It’s a common phenomenon for well-known politicians to become associated with, or remembered for, an inspiring or infamous utterance.
“The only thing we have to fear is fear itself.”
“Ask not what your country can do for yourself. Ask what you can do for your country.”
“Mr. Gorbachev: tear down this wall.”
“I am not a crook.”
And this doesn’t apply just to presidents. In North Carolina, many people remember former U.S. Sen. Jesse Helms for a number of provocative, mostly hateful statements .
Among current politicians, the list of memorable and influential turns of phrase is short and, one supposes, not aided by the constraints of modern social media. Interestingly, however, one prominent North Carolina politician whose 15-years-and-counting political career continues to be marked by a memorable and, as it has turned out, highly influential and prescient statement.
It’s been just shy of a decade now since the then-North Carolina House Speaker Thom Tillis addressed an audience in western North Carolina  and said:
What we have to do is find a way to divide and conquer the people who are on assistance.
We have to show respect for that woman who has cerebral palsy and had no choice in her condition, that needs help, and we should help. And we need to get those folks to look down at these people who choose to get into a condition that makes them dependent on the government, and say, at some point, you’re on your own. We may end up taking care of those babies, but we’re not going to take care of you.”
Tillis later tried to walk back the statement and publicly distance himself from its dark implications, but there is a growing body of evidence that its central “divide and conquer” premise has been enormously influential in guiding the modern political right.
Nowhere is this better evidenced now than in the debates over K-12 and higher education.
For at least the last 150 years, no other public institution in North Carolina has done more to advance the cause of broadly shared opportunity and prosperity for all than free, universal public education. Indeed, for all their many shortcomings – racial segregation and its legacy, frequently inadequate resources, the broken promise of truly free higher education – public schools and universities have remained our greatest hope. They are the places in which our children prepare for adulthood, learn to live with people who are different, and begin to grasp what it means to be a citizen.
What’s more, the overwhelming majority of North Carolinians still “get” this reality . Indeed, a recent statewide poll  found that a significant bipartisan majority of North Carolinians – 69%– believe the state does not invest enough in pu
blic schools. This includes 62% of Republicans and a whopping 77% of all parents.
Unfortunately, for a narrow but well-funded and influential swath of the American right, this consensus is an anathema.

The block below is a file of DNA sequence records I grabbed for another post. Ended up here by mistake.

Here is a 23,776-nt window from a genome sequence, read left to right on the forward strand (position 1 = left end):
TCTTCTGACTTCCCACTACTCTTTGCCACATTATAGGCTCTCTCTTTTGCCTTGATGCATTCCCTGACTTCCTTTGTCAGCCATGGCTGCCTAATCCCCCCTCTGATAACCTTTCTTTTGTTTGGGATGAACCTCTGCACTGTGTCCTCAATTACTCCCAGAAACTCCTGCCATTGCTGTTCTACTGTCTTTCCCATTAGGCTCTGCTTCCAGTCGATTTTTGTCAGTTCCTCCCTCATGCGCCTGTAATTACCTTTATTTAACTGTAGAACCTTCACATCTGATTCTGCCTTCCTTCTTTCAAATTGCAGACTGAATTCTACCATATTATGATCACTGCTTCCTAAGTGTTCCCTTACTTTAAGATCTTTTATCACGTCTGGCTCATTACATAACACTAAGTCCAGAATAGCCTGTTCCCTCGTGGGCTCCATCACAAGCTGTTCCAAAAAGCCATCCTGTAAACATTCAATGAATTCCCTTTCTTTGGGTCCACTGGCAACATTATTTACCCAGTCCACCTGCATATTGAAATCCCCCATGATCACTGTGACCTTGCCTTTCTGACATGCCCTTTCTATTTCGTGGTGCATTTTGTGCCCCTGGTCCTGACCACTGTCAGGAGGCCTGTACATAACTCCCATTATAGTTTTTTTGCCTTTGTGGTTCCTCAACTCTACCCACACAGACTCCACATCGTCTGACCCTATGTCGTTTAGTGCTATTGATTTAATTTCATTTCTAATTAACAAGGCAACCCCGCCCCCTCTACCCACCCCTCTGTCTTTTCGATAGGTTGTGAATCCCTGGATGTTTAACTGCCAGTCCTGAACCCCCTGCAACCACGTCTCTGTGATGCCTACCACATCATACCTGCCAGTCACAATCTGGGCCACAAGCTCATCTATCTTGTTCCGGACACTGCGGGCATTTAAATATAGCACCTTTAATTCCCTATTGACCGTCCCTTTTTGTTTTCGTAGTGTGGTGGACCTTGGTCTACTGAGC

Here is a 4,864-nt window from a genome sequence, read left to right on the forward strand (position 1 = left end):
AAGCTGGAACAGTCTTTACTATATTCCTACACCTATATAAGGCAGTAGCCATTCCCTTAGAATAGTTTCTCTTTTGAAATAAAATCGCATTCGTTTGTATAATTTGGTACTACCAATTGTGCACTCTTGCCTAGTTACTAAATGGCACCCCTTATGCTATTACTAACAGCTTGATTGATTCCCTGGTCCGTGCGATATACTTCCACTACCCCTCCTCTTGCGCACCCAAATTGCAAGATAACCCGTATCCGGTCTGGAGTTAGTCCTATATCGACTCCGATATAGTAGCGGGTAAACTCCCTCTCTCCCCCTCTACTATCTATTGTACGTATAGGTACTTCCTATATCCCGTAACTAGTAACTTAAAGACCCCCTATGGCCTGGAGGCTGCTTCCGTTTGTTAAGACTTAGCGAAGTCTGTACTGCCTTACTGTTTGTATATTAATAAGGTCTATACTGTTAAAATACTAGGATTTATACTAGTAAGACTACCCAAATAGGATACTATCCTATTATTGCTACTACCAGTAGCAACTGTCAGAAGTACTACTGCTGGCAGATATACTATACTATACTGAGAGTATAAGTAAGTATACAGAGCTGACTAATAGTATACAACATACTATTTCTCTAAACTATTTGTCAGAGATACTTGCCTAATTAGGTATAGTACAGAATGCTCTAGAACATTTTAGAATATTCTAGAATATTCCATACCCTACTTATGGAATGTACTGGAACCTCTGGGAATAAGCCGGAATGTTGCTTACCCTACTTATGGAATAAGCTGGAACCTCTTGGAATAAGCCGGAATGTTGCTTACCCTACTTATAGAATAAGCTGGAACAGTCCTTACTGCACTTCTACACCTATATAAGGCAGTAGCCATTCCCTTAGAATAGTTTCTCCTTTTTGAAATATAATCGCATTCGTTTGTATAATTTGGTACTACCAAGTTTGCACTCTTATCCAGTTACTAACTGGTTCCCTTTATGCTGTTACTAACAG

These are the forces that derogatorily refer to public education as “government schools,” who attack school integration as “social engineering,” who rail about the cost of free and reduced-priced school lunches, who dream of a day in which all students attend “voucher schools,” and who argue  that public universities should be more exclusive, more expensive and designed, first and foremost, to produce workers .
And, owing to the generally unfavorable view that much of the public still holds toward these extreme beliefs, these are the forces who have once again turned to Tillis’s prescription of “divide and conquer” politics in hopes of recapturing the national political initiative in 2021.
This is the reason Americans are currently enduring a massive, multi-million-dollar national propaganda campaign  to raise up and then tear down a supposed bogeyman called “critical race theory.”
This is why the right wing is trying so hard  to make an example of the Nikole Hannah-Jones hire at the UNC journalism school.
This is why groups with names like the “Education First Alliance”  are working hand-in-glove with Republican groups to win ever-more-outrageous statements and stances from public officials, recruit school board candidates, and hold parent “boot camps” in which attendees are told that white Americans are the target of a grand, racially discriminatory conspiracy.
When your ultimate goal is to dismantle a great and vitally important public institution of longstanding and unparalleled value and sustained popularity and, in effect, sell it off for parts, you have to find your openings where you can. And if that means using thinly veiled appeals to white supremacy to “divide and conquer” people who should be natural allies — like Americans of all races of low- and moderate-income for whom public education can and should be their shared path to personal and collective opportunity and prosperity — in order to get them to “look down” on each other – well, so be it.
Perhaps Sen. Tillis, who’s already lent a hand to the effort , can reprise his 2011 performance as part of the campaign.